Simply the best (HLD 423)

9 August, 2021

For the last two weeks, the world has had something to watch on television. Whatever the time of day, there’s been a live sporting event happening, or a replay of a sporting event happening, or a panel of champion sportspeople teaming up with champion sports commentators to talk about the sporting events that have been happening.

There’s been international rivalry, keeping note of medal tallies. There have been instant national celebrities created out of people we didn’t know existed the day before, and likely will forget their names until three or four years time when we suddenly remember why that person is such a hero.

Thousands of people have worked hard, well out of the spotlight – constantly training, striving to improve, waiting for their moment in the sun when others get to acknowledge the work they have put in, and the impact they have made on our lives. For however briefly.

Coincidentally, in the past two weeks, my mother-in-law was dying. In her final days, she’d often tell her loving relatives to stop talking and reading her books, and maybe just watch the Olympics. Her only son spent as much time giving his mother sips of water as he did commenting on whatever race or game was happening on the television in the palliative care hospital ward. Although in a photo finish, I suspect the Olympic commentating may have won.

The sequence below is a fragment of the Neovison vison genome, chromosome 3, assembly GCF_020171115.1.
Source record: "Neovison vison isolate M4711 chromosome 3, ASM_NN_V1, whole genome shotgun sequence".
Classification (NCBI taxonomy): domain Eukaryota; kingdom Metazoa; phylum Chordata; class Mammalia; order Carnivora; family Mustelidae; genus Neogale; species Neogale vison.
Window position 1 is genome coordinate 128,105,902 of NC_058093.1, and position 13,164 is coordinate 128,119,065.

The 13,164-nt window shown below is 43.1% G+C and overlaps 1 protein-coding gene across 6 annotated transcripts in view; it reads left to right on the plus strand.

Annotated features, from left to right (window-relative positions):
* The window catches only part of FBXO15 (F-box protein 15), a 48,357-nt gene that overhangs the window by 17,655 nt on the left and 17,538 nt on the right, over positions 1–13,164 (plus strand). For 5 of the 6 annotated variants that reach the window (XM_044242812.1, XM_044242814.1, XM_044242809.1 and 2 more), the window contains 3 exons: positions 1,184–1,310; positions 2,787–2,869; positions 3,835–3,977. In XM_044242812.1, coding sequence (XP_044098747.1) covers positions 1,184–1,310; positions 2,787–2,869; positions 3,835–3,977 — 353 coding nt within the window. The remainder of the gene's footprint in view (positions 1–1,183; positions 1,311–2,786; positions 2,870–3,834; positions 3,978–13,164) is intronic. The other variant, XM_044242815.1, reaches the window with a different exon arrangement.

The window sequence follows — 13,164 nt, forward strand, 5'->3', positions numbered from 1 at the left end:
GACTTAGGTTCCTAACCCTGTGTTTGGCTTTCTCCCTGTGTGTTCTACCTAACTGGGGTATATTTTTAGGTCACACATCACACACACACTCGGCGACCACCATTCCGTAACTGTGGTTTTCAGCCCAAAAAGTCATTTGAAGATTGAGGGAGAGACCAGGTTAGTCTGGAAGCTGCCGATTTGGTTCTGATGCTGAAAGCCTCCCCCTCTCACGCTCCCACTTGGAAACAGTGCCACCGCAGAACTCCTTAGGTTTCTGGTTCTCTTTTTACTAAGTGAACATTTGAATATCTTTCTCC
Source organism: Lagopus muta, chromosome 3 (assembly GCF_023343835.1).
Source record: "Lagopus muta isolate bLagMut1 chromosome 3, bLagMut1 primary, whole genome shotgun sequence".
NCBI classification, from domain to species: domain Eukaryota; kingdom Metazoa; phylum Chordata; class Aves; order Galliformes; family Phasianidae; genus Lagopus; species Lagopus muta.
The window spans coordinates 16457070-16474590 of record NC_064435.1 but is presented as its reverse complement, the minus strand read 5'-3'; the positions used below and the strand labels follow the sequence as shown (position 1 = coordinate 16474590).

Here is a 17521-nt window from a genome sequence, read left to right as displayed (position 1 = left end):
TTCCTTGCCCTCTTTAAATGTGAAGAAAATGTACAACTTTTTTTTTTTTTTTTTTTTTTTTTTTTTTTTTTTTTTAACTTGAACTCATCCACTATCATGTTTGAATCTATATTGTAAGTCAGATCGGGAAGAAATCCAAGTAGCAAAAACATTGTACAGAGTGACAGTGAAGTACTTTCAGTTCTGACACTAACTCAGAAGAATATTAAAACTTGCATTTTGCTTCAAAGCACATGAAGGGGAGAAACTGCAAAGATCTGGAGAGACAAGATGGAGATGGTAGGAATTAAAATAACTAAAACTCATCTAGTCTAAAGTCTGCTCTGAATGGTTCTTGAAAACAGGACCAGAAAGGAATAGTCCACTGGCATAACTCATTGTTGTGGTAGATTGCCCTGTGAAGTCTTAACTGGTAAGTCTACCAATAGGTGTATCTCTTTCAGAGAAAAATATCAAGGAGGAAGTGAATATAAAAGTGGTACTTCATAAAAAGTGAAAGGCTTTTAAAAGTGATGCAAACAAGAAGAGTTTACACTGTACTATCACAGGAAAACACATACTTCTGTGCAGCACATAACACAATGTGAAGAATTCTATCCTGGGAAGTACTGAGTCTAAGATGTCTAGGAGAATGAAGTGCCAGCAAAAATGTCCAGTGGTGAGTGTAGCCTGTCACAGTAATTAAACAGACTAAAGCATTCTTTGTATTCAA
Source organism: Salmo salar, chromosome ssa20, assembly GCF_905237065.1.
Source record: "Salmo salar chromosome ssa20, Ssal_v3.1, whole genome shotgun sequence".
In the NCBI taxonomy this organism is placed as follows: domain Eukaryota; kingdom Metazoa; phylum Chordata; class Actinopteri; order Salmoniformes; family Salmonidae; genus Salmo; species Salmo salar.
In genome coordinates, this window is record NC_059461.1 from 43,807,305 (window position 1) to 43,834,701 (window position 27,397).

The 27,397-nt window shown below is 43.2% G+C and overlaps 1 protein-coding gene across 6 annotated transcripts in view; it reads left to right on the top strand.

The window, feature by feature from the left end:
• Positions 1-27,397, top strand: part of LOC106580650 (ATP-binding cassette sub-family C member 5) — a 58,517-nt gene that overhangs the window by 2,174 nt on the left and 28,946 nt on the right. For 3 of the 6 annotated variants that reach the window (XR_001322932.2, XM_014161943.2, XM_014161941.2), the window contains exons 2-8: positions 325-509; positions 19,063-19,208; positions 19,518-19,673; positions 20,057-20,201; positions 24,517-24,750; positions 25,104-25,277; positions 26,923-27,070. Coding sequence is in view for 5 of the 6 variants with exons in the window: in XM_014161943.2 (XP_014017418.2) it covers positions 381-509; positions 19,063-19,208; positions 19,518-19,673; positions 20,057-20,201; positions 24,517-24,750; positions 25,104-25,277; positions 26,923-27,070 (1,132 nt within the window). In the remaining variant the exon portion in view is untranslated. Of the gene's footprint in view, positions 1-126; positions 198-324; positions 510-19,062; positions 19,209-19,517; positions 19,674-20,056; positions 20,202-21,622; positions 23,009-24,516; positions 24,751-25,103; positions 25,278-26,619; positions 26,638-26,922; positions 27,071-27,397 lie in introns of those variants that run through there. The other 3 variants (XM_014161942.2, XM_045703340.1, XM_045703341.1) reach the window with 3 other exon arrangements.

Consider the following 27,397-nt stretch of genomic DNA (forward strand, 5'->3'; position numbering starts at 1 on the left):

She ran her race, and it’s over. She finished the race.

Did she win gold? Silver? Bronze?

In the end, it doesn’t matter. She completed her race.

Whether you are living or dying, competing in a sport, stuck in your house because of a COVID lockdown, studying or working hard every day to pay bills – all that really matters is just that you are simply doing your best.

The only competitor you have is time. And yourself.

There are no medals. There is no pot of gold to celebrate your efforts.

There’s no real reward for a life well lived, or a race well run, beyond the knowledge that you have done your best, you impacted someone’s life in a positive way, and you left your mark.

Run your race and play your game to the best of your abilities, and give it your best shot.

RIP, Edith.

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